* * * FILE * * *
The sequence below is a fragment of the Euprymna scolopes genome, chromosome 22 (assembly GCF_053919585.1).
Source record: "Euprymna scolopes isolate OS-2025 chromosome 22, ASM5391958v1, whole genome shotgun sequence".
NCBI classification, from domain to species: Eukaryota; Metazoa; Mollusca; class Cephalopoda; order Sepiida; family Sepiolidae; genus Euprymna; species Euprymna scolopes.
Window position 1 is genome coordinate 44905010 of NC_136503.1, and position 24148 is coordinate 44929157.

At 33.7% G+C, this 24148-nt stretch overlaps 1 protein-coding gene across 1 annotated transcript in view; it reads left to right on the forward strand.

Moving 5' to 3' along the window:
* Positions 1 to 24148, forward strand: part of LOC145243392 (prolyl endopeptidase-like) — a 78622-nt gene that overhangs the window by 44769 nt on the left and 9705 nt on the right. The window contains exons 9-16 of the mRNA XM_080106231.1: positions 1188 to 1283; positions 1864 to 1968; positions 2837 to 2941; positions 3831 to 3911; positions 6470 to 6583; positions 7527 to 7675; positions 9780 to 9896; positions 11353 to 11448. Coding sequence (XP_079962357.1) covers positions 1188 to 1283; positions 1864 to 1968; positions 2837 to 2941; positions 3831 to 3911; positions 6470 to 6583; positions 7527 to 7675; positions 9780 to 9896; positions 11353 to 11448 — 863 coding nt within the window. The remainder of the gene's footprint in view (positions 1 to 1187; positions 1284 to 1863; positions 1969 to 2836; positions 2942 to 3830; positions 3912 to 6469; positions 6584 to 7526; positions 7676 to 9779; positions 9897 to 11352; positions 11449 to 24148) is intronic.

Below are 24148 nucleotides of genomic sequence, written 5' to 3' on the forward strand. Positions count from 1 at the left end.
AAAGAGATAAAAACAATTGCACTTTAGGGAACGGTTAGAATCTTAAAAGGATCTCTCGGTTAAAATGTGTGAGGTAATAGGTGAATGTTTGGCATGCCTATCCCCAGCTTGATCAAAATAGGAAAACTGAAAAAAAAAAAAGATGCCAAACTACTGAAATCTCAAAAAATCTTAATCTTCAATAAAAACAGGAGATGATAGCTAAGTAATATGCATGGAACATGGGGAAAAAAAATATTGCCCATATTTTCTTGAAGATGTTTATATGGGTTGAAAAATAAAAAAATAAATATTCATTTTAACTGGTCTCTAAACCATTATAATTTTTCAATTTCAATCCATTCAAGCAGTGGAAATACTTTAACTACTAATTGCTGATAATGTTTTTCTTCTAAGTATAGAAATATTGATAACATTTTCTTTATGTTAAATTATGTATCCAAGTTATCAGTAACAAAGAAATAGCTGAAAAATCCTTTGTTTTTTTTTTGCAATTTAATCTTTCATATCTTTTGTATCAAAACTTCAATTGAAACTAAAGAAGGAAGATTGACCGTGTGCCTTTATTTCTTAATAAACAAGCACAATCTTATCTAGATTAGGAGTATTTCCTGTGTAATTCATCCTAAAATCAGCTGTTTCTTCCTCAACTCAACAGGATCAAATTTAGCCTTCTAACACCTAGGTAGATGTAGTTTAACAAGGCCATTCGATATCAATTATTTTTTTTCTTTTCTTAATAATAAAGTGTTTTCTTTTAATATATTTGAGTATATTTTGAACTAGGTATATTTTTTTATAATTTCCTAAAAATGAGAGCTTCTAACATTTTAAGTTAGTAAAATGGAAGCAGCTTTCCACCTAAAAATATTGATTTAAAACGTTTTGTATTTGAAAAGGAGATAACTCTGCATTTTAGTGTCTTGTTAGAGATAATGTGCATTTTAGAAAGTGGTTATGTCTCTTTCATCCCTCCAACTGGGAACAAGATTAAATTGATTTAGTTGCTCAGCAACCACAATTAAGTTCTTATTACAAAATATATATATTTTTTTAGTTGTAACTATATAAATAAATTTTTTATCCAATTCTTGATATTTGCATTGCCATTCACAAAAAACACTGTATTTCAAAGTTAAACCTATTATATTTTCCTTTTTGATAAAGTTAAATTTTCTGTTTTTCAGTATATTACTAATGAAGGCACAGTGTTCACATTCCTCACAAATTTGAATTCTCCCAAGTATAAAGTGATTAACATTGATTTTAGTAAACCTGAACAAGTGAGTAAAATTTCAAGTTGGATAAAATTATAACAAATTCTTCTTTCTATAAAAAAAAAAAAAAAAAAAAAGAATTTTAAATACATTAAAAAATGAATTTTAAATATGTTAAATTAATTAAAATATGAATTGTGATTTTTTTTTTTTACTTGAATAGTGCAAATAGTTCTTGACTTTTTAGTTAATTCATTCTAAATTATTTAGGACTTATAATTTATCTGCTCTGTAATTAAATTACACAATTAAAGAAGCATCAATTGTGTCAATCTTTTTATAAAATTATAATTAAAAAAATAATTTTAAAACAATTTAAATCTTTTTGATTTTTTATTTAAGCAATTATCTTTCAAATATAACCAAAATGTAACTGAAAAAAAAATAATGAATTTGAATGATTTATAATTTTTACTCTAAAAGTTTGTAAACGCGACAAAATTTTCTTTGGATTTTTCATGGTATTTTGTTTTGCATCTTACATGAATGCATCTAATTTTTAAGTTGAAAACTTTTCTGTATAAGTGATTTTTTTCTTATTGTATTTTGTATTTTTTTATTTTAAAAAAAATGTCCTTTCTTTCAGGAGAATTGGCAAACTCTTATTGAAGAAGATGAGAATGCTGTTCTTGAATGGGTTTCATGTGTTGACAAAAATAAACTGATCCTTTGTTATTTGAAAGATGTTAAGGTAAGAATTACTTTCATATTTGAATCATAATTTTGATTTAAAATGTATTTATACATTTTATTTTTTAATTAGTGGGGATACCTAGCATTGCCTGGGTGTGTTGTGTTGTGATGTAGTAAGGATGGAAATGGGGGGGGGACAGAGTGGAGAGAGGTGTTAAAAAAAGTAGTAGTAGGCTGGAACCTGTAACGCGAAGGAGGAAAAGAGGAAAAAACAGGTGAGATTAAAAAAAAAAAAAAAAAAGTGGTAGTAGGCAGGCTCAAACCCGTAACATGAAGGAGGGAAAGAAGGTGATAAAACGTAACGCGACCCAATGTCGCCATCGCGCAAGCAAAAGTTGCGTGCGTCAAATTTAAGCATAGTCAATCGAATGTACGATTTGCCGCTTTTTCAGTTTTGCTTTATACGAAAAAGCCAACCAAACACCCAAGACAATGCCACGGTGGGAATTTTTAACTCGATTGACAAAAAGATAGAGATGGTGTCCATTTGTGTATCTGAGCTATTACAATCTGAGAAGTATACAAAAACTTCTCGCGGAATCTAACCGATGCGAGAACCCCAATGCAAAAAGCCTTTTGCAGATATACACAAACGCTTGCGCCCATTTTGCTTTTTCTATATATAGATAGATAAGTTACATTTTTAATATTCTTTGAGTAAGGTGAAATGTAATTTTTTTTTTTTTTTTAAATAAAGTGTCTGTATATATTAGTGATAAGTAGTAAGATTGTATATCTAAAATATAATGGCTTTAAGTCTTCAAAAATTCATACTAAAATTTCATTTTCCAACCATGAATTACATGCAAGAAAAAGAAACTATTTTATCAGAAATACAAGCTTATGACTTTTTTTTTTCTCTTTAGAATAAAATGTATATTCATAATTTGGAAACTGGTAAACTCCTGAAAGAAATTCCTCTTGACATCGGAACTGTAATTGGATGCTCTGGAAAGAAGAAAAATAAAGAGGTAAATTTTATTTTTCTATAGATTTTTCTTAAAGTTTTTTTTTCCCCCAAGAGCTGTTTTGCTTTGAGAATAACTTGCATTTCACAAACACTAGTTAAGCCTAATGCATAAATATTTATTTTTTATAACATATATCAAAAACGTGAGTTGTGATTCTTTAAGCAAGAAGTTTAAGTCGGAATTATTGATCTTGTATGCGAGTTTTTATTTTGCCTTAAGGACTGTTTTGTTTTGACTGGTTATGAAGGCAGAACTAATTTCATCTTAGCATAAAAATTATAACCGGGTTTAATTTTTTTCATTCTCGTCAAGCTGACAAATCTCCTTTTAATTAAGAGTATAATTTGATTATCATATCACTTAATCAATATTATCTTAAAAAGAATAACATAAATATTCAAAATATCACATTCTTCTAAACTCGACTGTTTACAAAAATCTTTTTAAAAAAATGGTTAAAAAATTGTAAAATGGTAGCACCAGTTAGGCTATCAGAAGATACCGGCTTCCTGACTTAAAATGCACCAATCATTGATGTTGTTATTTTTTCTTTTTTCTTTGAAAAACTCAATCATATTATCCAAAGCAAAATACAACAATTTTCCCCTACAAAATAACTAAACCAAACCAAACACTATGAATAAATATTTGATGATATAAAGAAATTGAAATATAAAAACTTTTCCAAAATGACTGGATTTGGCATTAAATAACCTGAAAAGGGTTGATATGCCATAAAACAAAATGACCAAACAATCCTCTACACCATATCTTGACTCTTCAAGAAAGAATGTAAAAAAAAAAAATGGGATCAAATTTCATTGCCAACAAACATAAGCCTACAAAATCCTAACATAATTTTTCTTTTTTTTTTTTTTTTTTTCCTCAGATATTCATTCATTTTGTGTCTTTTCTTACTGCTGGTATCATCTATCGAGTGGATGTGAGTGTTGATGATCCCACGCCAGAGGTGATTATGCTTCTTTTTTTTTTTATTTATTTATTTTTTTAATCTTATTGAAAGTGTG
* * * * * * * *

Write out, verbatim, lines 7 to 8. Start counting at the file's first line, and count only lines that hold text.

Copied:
* Positions 1 to 24148, forward strand: part of LOC145243392 (prolyl endopeptidase-like) — a 78622-nt gene that overhangs the window by 44769 nt on the left and 9705 nt on the right. The window contains exons 9-16 of the mRNA XM_080106231.1: positions 1188 to 1283; positions 1864 to 1968; positions 2837 to 2941; positions 3831 to 3911; positions 6470 to 6583; positions 7527 to 7675; positions 9780 to 9896; positions 11353 to 11448. Coding sequence (XP_079962357.1) covers positions 1188 to 1283; positions 1864 to 1968; positions 2837 to 2941; positions 3831 to 3911; positions 6470 to 6583; positions 7527 to 7675; positions 9780 to 9896; positions 11353 to 11448 — 863 coding nt within the window. The remainder of the gene's footprint in view (positions 1 to 1187; positions 1284 to 1863; positions 1969 to 2836; positions 2942 to 3830; positions 3912 to 6469; positions 6584 to 7526; positions 7676 to 9779; positions 9897 to 11352; positions 11449 to 24148) is intronic.

Below are 24148 nucleotides of genomic sequence, written 5' to 3' on the forward strand. Positions count from 1 at the left end.